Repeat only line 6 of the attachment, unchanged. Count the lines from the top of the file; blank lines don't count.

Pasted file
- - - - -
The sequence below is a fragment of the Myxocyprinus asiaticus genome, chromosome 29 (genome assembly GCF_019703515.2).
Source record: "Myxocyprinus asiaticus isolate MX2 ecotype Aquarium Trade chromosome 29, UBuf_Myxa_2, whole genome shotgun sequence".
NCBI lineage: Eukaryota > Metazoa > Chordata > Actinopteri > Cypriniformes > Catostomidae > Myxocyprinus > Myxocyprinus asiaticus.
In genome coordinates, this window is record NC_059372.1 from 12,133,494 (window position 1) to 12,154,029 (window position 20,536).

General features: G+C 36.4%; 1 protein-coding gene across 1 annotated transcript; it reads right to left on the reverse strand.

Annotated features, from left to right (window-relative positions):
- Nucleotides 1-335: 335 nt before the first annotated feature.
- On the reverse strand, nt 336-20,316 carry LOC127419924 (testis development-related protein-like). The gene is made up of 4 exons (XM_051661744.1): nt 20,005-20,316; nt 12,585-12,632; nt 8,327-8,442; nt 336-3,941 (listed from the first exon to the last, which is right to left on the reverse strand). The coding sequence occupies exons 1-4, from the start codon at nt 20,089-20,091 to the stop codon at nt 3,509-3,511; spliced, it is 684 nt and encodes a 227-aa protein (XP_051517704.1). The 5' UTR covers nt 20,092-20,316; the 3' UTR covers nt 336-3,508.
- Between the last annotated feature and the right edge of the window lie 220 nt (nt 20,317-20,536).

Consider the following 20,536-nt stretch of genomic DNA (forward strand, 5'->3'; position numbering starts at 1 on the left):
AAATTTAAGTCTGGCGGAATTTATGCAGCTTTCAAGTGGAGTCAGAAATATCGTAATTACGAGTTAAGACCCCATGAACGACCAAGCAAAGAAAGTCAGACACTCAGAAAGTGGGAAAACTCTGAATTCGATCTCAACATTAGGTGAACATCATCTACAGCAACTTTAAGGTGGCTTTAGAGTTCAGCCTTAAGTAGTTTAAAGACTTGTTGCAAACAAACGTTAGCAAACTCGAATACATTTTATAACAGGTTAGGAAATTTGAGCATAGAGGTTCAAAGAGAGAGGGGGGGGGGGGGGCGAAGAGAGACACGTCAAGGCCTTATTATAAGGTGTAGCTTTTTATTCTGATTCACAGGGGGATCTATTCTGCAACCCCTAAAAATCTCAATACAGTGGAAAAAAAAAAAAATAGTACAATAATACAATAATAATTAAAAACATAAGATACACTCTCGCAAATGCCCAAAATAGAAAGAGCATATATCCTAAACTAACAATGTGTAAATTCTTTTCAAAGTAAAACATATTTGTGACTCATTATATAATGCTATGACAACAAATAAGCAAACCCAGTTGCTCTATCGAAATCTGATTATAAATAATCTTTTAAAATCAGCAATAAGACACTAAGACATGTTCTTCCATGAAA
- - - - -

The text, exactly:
Annotated features, from left to right (window-relative positions):